Do Cell Phone Bans Change Driver Behavior?

By Cheng, Cheng | Economic Inquiry, July 2015 | Go to article overview

Do Cell Phone Bans Change Driver Behavior?


Cheng, Cheng, Economic Inquiry


I. INTRODUCTION

In recent years, there has been increasing concern over distracted driving due to cell phone use. This stems from the substantial recent increase in cell phone usage while driving, as well as a body of research and official statistics suggesting that this behavior may lead to distraction and traffic accidents. One survey reports that over 60% of drivers regularly send text messages while driving, and that 66% of drivers report answering calls while driving (Tison, Chaudhary, and Cosgrove 2011). A growing body of research including naturalistic studies and studies of simulated driving tasks provides evidence that cell phone usage does affect driver behavior by, for example, slowing drivers' reaction time or taking drivers' eyes away from the roadway more often (Hosking, Young, and Regan 2009; Just, Keller, and Cynkar 2008; Olson et al. 2009). While it is difficult to know for sure whether and how much driver cell phone use increases accidents and casualties, official estimates from the National

Highway Traffic Safety Administration (2009) are that 995 people lost their lives in motor vehicle crashes in the United States in 2009 due to the use of cell phones while driving.

In response, states have started to pass cell phone bans--texting bans and handheld bans--that prohibit drivers from using cell phones behind the wheel. Texting bans prohibit drivers from sending or reading text messages on cell phones; handheld bans prohibit all drivers from engaging in phone calls, either talking or listening, on handheld cell phones when operating motor vehicles. These bans impose significant penalties for violations, including fines (ranging from $20 to $500 in adopting states), license suspension, and even jail time. Therefore, by raising the expected cost of using cell phones while driving, one might expect the bans to reduce traffic accidents by reducing drivers' cell phone use.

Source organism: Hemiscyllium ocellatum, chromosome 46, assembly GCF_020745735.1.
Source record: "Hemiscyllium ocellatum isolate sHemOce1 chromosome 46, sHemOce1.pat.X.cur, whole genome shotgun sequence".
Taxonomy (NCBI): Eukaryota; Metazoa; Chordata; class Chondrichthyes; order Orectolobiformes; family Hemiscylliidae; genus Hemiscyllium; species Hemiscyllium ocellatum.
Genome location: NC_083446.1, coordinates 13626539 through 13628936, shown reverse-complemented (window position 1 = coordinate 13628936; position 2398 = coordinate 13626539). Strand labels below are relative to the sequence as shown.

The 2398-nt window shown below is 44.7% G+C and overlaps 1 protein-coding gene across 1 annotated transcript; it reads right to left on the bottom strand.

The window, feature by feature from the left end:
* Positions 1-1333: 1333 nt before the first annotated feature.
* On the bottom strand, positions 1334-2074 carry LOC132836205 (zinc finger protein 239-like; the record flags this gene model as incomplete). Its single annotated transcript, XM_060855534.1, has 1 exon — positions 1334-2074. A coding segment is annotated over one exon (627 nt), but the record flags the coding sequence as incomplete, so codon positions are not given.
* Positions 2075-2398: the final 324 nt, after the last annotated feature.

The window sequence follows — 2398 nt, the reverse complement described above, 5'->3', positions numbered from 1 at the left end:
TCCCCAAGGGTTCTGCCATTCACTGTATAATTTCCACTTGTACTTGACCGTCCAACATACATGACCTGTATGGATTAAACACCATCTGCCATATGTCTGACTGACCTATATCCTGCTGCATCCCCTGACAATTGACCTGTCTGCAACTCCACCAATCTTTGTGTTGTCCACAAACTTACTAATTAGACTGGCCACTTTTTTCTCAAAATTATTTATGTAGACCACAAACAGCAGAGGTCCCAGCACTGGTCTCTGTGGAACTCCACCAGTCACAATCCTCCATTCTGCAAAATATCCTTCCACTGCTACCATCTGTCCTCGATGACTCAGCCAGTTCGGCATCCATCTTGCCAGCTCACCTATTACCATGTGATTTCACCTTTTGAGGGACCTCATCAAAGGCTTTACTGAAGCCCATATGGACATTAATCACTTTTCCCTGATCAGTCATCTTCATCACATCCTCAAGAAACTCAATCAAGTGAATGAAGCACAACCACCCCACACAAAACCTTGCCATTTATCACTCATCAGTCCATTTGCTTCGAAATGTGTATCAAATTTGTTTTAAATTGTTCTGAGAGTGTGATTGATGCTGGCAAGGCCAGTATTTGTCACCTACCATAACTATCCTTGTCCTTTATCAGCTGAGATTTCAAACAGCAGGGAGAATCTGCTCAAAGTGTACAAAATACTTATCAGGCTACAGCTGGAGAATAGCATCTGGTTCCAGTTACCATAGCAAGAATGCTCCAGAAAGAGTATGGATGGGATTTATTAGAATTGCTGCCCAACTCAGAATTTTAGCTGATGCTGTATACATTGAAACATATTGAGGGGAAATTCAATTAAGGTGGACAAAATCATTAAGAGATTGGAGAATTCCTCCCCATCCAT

Most of the existing literature consists of single-state studies that examine the impact of cell phone bans in early adopting states. Handheld bans have been shown to induce drivers to use cell phones less often in Connecticut (Cosgrove, Chaudhary, and Roberts 2010), New York (McCartt, Braver, and Geary 2003; McCartt and Geary 2004), and Washington, DC (McCartt and Hellinga 2007; McCartt, Hellinga, and Geary 2006). In addition, several studies find evidence that cell phone bans reduce accidents in New York (Jacobson et al. 2012; Nikolaev et al. 2010; Sampaio 2010). Two studies from the Highway Loss Data Institute (2009, 2010) evaluate the ban effects on collision claim frequencies: the 2009 study finds handheld bans increase collision claim frequencies in Connecticut and New York but not in California and the District of Columbia; the 2010 report finds that texting bans increase collision claim frequencies in California, Louisiana, and Minnesota, but not in Washington.

However, a lingering concern with single-state studies is the reliability of statistical inference. First, while cluster-robust standard errors are reliable when the number of clusters is large, they are not when there are only a few clusters (Cameron, Gelbach, and Miller 2008), which applies to single-state studies that typically use a few neighboring states as control groups. (1) Secondly, some single-state studies do not cluster standard errors at the recommended (higher) state level to account for possible within-state cross-county correlation when using county-level data, as suggested by Cameron and Miller (forthcoming). Moreover, some other studies do not cluster to account for within-state correlation at all (Bertrand, Duflo, and Mullainathan 2004), which has been pointed out by Abouk and Adams (2013).